Coral Heroes: The Stony Coral Tissue Loss Disease Response Team
Throughout the Coral Reef Conservation Program’s 20th Anniversary, we are highlighting Coral Heroes — individuals and organizations that have worked with the program and are making a real difference in coral reef conservation.
Throughout the history of coral reef conservation, there have been many distinct events—from vessel groundings to bleaching and disease events—that required numerous different government agencies and organizations to come together quickly to preserve and restore coral reef ecosystems. The coral reef community is currently facing such an event.
The stony coral tissue loss disease response team is a large and collaborative endeavor focused on addressing the disease in Florida, where it was first observed in 2014. Unlike other known coral diseases, stony coral tissue loss disease affects many stony coral species, causes high death rates, and has lasted for multiple years. The cause of the disease is still unknown, adding to the difficulty in the response. Stony coral tissue loss disease is now affecting corals in 16 Caribbean countries and territories.
“This disease affects half of Florida’s reef-building coral species, including the ones that provide habitat for thousands of marine species and shoreline protection for millions of people. We’ve seen an incredible response here in Florida thanks to the willingness of the community and numerous organizations to come together and look at what’s causing this and what can be done to address it,” said Sarah Fangman, superintendent of Florida Keys National Marine Sanctuary.
The response team is led by NOAA, the National Park Service, the Florida Department of Environmental Protection, and the Florida Fish and Wildlife Commission, and includes over 30 other federal, state, and local agencies, academic institutions, nonprofit organizations, and other groups. NOAA specifically leads the teams focused on research and epidemiology, coral rescue, propagation, communications and outreach, regulations, and Caribbean coordination. Other teams are working on intervention, restoration, and data management.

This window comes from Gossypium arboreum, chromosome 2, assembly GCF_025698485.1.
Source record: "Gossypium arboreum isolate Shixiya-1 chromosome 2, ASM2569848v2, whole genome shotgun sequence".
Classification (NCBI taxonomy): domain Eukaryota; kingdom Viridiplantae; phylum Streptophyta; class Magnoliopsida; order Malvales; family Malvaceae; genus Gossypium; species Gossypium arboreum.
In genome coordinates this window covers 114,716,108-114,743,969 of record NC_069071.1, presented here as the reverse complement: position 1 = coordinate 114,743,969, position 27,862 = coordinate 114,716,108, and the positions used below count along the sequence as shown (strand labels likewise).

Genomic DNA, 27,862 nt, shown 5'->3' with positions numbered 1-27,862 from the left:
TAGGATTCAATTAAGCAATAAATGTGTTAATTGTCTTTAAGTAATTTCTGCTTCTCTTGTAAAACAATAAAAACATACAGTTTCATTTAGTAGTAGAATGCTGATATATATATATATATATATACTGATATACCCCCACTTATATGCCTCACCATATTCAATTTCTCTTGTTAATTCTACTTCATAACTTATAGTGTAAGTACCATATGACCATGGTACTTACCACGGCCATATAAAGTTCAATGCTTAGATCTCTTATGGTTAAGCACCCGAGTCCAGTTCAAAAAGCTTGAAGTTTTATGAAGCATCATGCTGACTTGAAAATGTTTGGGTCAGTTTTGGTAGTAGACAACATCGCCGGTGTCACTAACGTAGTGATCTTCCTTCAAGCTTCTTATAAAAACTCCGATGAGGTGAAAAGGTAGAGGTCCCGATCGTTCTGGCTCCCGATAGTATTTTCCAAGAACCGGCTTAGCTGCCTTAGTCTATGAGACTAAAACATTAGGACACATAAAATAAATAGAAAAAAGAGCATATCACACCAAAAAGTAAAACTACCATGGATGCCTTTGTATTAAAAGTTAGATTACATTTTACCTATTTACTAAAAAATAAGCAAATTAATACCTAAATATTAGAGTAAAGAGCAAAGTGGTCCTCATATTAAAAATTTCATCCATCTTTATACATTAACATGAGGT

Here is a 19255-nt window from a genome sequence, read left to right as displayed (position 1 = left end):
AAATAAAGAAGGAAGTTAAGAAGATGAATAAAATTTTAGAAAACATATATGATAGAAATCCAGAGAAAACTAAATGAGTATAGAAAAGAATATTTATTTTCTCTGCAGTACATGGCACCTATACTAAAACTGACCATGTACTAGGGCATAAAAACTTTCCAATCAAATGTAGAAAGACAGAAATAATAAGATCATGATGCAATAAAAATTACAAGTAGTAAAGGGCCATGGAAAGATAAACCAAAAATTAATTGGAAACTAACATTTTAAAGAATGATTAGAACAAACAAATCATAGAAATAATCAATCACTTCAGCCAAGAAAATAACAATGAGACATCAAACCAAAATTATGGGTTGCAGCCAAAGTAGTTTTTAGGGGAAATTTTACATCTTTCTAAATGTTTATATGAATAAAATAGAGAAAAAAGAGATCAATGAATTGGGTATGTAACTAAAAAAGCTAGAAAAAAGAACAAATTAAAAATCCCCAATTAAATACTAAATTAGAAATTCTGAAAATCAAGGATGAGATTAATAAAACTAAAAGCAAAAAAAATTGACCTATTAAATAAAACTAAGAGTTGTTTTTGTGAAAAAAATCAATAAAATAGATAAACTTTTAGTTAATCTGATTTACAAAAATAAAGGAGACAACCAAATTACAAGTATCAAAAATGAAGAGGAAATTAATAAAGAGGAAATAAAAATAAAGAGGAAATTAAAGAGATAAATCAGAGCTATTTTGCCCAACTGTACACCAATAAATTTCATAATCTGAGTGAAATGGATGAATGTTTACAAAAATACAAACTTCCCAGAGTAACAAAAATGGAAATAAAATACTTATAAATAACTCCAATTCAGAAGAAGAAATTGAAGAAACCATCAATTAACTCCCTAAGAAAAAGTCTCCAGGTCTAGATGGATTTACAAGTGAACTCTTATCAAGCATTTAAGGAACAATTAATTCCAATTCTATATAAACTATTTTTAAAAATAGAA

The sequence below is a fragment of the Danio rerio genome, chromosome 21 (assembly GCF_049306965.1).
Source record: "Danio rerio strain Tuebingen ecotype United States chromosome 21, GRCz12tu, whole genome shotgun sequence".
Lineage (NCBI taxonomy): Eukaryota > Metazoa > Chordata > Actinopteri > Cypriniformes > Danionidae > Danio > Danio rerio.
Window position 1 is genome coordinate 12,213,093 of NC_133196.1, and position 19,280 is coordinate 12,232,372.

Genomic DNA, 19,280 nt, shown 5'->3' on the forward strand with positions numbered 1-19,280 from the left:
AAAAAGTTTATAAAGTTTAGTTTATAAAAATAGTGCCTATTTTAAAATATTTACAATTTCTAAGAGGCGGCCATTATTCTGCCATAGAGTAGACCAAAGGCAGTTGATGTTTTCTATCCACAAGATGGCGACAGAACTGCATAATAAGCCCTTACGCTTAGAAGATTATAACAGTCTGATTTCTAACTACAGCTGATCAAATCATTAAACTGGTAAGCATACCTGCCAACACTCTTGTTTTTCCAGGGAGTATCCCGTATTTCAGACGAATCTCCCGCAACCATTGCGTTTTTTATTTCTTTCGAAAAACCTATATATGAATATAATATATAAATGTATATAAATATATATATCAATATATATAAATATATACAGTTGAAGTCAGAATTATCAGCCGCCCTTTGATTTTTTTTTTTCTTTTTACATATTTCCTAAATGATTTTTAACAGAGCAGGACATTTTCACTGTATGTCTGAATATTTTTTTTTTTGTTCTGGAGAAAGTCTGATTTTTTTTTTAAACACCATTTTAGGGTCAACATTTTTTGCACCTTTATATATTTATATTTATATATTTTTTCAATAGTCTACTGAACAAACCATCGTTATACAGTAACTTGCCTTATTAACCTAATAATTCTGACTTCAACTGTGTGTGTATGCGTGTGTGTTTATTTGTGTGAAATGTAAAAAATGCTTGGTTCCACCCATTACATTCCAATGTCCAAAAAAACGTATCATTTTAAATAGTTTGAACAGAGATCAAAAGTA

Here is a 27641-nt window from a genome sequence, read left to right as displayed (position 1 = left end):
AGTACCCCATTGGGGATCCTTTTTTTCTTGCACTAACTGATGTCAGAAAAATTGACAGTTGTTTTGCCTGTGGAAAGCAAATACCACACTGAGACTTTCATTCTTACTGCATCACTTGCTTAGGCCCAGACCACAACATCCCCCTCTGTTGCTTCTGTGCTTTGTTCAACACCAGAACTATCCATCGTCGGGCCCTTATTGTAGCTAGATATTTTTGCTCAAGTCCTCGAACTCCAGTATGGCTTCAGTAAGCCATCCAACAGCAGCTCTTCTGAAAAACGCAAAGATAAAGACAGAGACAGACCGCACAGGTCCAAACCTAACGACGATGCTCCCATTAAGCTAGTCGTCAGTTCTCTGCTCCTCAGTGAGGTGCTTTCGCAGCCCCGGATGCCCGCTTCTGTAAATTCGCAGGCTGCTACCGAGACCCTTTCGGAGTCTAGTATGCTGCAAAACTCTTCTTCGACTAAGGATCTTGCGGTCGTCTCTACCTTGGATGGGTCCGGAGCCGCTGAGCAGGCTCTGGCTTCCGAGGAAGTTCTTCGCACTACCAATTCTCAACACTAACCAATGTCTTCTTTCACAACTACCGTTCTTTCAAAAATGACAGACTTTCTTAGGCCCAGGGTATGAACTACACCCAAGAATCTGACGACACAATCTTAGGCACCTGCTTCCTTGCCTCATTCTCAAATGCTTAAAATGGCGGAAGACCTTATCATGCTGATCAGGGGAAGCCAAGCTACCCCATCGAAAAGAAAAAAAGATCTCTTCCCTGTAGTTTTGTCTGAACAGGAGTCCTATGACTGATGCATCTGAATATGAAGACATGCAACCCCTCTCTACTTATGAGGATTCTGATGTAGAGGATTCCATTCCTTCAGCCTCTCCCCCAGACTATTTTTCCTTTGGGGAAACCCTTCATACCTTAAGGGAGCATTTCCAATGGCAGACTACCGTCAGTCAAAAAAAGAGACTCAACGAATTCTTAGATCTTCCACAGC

“Over $20 million in funding has been invested by the state this year for dedicated resiliency efforts, including coral protection and restoration projects,” said Florida Florida Department of Environmental Protection Secretary Noah Valenstein. “With the support of cross-sector partnerships like this, Florida has taken critical steps to restore and protect this precious resource. Together, we are committed to developing innovative, multi-faceted solutions to ensure Florida’s Coral Reef remains protected for future generations.”
Many strides have been made, such as connecting with the diving community to help identify diseased corals and monitor treated corals, and sharing best practices throughout the Caribbean region. The team has also witnessed successful coral spawnings both in aquarium environments and in the water by restored corals.
“For decades, as leaders in animal care and welfare, the Association of Zoos and Aquariums’ accredited facilities have collaborated to inspire thoughtful environmental stewardship and drive significant conservation efforts for many species, including native species, like corals,” said Beth Firchau, Florida Reef Tract Rescue Project Coordinator for the Association of Zoos and Aquariums. “The AZA is proud to be a part of bringing hope to Florida’s Coral Reef. Currently, at the request of the coral rescue team, 18 accredited facilities in 12 states are providing homes for nearly 2000 Florida corals and building a strong foundation for future propagation and restoration efforts.”
Stony coral tissue loss disease has become an opportunity to learn more about coral biology and physiology, and about how to use that knowledge to improve coral reef conservation and restoration. The response team has and will continue to serve as a model for what the coral reef community can accomplish together.
Follow the celebration on our Facebook and Twitter pages and the National Ocean Service Instagram page all year using the hashtag #NOAACoral20th.
The NOAA Coral Reef Conservation Program was established in 2000 by the Coral Reef Conservation Act. Headquartered in Silver Spring, Maryland, the program is part of NOAA's Office for Coastal Management.